Security has always been close to the top of tech firms' areas of focus. But a wave of headline-grabbing incidents in recent years, from Russian hacking in the 2016 U.S. presidential election to phishing and ransomware attacks on financial institutions, has put the issue in the spotlight across all industries.
"We're definitely seeing a heightened attention to cybersecurity issues in many parts of our business," said Charlie Kawasaki, Chief Technical Officer at Tigard-based PacStar.
Partnering with major IT and communications product manufacturers like AT&T, HP and Cisco, PacStar develops technology for wireless tactical communication networks, enabling U.S. military personnel to communicate in hostile environments around the world.
But there's an increased awareness among clients and vendors that the IT infrastructure firms like PacStar provide are itself a target for attack by sophisticated hostile actors, Kawasaki said. And the time has passed when enterprise clients would simply pass off their network security needs to managed services providers without questioning how they plan to protect company data.
"It's more than just ensuring that military networks are secure. It includes ensuring that PacStar networks are secure, the networks we use to conduct our business. There's a heightened concern about supply chains and protecting them from attacks through our suppliers," Kawasaki said. "Everybody is seeing a tremendous uptick in concern over these issues. Partners are requiring assurances from other partners about their security practices."
These issues extend far beyond the military and big banks. PacStar and other regional tech firms are seeing companies of all sizes struggle to fend off phishing, malware and other attacks. And some of those companies happen to be on the front lines in developing software and workplace solutions to these problems.
Auth0, based in Seattle, and with a large Portland presence, authenticates more than 2.5 billion logins each month, and has prevented more than 1.3 million malicious logins to its clients' networks since the Identity-as-a-Service provider's 2013 launch.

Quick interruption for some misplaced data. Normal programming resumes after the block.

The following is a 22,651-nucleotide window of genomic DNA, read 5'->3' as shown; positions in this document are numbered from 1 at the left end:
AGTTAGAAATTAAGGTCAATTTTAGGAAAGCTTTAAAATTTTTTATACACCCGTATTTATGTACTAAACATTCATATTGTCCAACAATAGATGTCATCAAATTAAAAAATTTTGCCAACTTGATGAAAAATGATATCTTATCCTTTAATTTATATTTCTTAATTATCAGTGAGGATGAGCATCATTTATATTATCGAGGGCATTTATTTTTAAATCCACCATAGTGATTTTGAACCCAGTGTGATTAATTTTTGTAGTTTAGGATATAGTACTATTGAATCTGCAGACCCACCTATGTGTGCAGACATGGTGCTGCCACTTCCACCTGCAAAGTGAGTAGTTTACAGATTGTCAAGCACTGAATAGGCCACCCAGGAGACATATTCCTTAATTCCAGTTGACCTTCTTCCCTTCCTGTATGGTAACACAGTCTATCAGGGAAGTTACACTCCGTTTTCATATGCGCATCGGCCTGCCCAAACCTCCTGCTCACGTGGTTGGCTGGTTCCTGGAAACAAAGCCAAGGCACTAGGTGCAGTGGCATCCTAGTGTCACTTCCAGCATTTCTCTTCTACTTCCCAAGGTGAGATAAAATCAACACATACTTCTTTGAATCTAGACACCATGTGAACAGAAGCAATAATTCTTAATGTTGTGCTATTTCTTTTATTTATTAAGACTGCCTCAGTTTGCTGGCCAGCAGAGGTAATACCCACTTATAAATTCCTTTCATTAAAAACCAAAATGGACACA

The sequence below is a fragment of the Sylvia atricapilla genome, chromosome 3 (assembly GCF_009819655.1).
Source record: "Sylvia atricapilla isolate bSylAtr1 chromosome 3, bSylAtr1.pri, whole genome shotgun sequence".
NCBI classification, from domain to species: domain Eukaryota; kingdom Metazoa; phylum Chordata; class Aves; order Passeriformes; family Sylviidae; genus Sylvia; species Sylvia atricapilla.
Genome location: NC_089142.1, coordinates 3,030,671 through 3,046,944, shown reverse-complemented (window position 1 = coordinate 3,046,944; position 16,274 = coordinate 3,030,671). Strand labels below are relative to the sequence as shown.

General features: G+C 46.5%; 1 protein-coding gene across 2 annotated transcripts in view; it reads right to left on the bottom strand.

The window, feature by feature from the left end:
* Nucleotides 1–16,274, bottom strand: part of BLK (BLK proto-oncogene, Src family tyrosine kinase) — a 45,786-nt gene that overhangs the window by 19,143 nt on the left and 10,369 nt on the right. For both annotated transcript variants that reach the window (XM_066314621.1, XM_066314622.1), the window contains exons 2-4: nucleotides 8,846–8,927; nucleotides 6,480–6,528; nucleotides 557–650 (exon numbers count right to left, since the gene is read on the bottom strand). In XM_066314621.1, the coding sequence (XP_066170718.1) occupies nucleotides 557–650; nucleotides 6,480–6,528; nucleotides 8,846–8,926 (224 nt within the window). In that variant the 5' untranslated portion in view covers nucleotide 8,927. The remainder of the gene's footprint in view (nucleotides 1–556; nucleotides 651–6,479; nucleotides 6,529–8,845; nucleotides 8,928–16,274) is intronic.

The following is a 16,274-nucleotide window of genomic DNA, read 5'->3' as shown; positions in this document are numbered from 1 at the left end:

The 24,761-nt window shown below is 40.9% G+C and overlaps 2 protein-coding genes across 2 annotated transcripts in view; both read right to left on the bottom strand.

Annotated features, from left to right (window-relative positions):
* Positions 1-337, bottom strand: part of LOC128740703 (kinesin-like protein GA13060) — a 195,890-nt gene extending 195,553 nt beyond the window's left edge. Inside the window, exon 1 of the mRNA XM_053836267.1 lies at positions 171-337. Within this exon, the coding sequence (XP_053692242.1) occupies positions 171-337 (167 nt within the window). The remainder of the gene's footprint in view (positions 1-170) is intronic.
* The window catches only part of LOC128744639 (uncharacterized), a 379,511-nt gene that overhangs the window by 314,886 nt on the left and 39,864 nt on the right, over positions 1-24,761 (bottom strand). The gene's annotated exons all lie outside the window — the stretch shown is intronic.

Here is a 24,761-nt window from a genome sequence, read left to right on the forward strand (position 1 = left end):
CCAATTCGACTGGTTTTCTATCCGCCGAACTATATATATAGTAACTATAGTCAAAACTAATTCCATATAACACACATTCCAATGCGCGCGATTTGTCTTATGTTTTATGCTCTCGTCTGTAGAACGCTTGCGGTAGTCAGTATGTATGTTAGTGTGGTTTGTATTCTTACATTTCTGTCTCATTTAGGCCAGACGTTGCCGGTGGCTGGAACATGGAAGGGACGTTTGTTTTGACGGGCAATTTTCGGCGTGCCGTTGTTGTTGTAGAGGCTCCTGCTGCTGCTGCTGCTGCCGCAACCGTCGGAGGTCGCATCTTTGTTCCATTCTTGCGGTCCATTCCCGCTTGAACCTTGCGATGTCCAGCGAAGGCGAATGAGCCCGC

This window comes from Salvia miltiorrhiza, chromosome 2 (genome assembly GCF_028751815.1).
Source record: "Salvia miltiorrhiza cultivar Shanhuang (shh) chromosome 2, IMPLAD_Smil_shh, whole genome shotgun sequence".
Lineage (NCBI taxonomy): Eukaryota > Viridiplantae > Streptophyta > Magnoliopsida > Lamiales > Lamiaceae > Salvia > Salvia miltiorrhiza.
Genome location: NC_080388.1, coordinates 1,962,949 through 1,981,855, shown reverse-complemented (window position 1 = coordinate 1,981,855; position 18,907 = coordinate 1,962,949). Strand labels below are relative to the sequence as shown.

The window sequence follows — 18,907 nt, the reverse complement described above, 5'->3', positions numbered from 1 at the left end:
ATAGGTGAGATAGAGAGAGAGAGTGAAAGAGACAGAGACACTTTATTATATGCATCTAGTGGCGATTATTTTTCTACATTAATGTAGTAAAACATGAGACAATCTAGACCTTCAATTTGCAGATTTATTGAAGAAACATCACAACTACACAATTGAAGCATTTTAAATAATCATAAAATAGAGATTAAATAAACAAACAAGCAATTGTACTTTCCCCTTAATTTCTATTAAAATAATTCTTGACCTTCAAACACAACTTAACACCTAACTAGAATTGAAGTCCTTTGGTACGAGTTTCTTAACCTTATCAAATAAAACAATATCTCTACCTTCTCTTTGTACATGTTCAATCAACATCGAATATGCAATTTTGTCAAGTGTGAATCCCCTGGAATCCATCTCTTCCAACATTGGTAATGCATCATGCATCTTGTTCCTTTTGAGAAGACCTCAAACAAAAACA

"There is a constant evolution with how people authenticate," said Joan Pepin, Chief Information Security Officer and Vice President of Operations at Auth0.
Auth0 protects its thousands of business customers by developing a wide swath of custom authentication and authorization platforms for web, mobile and desktop applications. Its technology lets users validate or restrict logins to their sites using a range of criteria like user location, IP address, rules-based behaviour and multi-factor authentication. Its software also performs continuous vulnerability assessments to help companies identify and fix security flaws.
"We're doing that work, but we're running around a lot on the back end, implementing things like zero trust," Pepin said.
"Zero trust" is a paradigm shift in IT, building on the older idea of a segregation of duties among computer programs and servers. While segregation structures a company's servers so none is so vital that it could take down an entire system if compromised, zero trust assumes a system is already potentially compromised, and subjects any user to extremely strict
identity verification requirements, even if he or she works for the company.
"It's about how you still conduct business assuming any bit of a network could be compromised at any given time, as opposed to assuming everything is operating perfectly," Pepin said. "The next phase is how can we operate securely even if we've been partially breached?"
It's a key question, as more and more personal data like hospital records and bank transactions move online. And businesses' embrace of the zero trust model speaks to their concerns about how best to handle the increasingly sensitive data moving through their systems.
More than 92 percent of respondents to a survey of corporate executives last year listed information security as a key concern for their company. Just 8 percent of the more than 1,400 corporate executives worldwide surveyed by business advisory firm Ernst & Young said they their security functions fully meet their company's needs.
Nearly two-thirds of the respondents said they expected to increase their cybersecurity budgets by 5 percent or more this year. Fifteen percent said they planned to increase spending by more than 25 percent, compared to just 4 percent who said they planned to cut back. And nearly 40 percent of respondents acknowledged they would be unlikely to detect a major data breach if the hacker used a sophisticated method.
But companies' greatest threats may come from their own employees.
Phishing attacks have been a persistent threat in recent years, as hackers have managed to install malware in networks systems by getting an employee to open a seemingly harmless email or downloading an attachment.